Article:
Will these giant turbines deliver for the public good?

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The wind of change, some of it hot air, is upon us.

I have retired to Lewis with my husband, to the village of my forefathers. My mother was born in Tolsta in 1920 and we can trace our roots back to Angus Smith, settling in Tolsta in 1750.

As an outsider visiting this island for the last 65 years, I have witnessed great change, and some of it not always for the better.

I know many people find change difficult and do not welcome it, nor do they want to become involved.

BUT I believe we all need to understand that change will happen, whether it is THRUST UPON US or whether we take control and make the changes we want for the benefit of the whole community.

The secret is to manage change, in a way that will sustain, benefit and enhance this island.

Alarmingly we find ourselves in Tolsta with a new planning application submitted to erect 14 X 140m wind turbines on the Common Grazings land on the moor, west of the village, some of the turbines will be within 1.5km of many village houses.

It was the great Scottish pioneering town planner Sir Patrick Geddes who said ‘planning is not mere place-planning, nor even work planning. If it is to be successful it must be folk-planning’.

We all need to be aware of the scale of these turbines and put a clear physical perspective on the size of the proposed scheme.

1.5km is just one mile more or less – so not very far then!

A 140m turbine base to blade is a towering 455 feet. Yes, they could be that high! And there could be 14 of them!

The Butt lighthouse is 52m high, which is 169 feet. Therefore the turbines will be almost 3 times the height of the Butt lighthouse. Just stop and imagine that.

Big Ben is 96m high, so the turbines will be much taller than 14 Big Bens. St Pauls Cathedral is 111m high, higher than 14 St Pauls then. The London Eye is 120m high, so once again, the proposed turbines will be higher than 14 X the Eye.

We need to understand these proposed turbines are very high and surely will be a ‘blot on the landscape’.

Tolsta has 3 beaches; the Traigh and Garry being the most visited and very beautiful. Isle of Lewis beaches have become known the world over and when people visit they expect to enjoy the expanse and tranquillity of our sands; they certainly won’t want to see and hear, enormous wind turbines rushing around to a constant drone with the wind, plus visually disturbing the panorama before them.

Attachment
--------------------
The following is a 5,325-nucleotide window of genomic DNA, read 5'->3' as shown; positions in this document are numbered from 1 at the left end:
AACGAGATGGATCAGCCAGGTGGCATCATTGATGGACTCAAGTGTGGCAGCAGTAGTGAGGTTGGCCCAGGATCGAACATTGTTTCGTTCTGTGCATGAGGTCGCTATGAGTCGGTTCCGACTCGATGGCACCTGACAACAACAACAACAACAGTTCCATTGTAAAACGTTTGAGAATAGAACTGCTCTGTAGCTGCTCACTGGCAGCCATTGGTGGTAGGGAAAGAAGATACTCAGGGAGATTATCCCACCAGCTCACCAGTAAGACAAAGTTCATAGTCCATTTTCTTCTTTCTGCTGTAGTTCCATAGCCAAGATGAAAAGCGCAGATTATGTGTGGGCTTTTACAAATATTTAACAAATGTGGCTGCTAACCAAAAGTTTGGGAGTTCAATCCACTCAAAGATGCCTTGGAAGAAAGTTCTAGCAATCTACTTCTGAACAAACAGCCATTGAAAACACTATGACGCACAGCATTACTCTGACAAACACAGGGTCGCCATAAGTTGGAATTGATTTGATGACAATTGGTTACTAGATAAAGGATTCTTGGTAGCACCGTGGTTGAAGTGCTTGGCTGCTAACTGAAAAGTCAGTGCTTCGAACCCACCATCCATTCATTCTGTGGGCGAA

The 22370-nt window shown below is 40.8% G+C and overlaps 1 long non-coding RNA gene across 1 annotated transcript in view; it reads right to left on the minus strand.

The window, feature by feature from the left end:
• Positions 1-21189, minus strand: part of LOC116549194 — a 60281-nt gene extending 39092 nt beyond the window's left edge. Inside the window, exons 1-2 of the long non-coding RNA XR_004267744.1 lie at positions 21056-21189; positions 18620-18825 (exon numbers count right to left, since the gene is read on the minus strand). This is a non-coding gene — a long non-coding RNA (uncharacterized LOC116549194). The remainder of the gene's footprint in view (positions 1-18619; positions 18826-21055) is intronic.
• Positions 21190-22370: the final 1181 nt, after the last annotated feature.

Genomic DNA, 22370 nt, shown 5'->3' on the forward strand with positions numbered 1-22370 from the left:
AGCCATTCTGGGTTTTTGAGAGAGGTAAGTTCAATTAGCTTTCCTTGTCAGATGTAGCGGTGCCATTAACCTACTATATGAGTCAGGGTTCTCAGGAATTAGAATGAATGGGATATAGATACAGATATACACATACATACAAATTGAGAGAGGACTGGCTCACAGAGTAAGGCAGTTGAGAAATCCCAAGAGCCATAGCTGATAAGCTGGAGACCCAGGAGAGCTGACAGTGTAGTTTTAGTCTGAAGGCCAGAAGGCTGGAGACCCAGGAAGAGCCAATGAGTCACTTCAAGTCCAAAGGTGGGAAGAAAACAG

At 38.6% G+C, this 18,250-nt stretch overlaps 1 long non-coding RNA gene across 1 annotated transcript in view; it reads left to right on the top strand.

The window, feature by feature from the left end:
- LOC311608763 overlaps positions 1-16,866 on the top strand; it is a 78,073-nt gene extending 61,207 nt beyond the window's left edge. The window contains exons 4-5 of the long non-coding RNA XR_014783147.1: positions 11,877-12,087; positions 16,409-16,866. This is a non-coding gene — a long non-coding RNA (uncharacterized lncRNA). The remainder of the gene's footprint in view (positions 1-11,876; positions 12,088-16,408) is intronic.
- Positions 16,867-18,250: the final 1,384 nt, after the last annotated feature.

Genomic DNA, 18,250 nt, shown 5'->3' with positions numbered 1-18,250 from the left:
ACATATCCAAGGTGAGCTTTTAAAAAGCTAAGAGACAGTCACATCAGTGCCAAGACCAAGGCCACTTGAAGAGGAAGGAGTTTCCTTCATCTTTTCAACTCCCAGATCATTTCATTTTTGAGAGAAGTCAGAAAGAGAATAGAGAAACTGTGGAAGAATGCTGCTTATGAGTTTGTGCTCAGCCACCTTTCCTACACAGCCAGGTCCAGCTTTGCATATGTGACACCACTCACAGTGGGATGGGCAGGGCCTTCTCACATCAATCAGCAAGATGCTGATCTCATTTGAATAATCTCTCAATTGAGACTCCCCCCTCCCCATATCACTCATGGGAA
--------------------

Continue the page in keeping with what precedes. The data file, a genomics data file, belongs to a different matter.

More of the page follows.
Siting of any wind turbine needs to be deliberately decided by a well-informed island body whose sole responsibility is wind power generation and renewables, for and on behalf of the island.

And whilst turbines generate electricity, we must not forget, many older houses and islanders have no access to a fair and economical means of heating their homes and pay a huge price for the use of electricity through out-dated, storage heaters.

I stood with a group of villagers, beneath the current Tolsta wind turbine at the weekend and it certainly does make a noise.

The issue of noise pollution is another reason to resist 14 giant wind turbines. And whilst developers often insist noise will not be an issue, clearly it will be the case in Tolsta if these plans go ahead.

People move to and visit the island for the peace and quiet, silence and solitude, and whilst there maybe the occasional rural noise, it is a far, far quieter place than most other rural places in the UK.

We must all surely resist this creep of outsider developers making moves to exploit what are our natural resources where the benefits for island economic growth are unclear.

All islanders have full access to all information relating to every proposed large scale development application but they should also be an integral part of what should be an open and honest decision making process.

The planning system in this country is founded on the principle of social equity, equality and delivering public good; will 14 X 455ft wind turbines be delivering for the public good?

Alison Eade

North Tolsta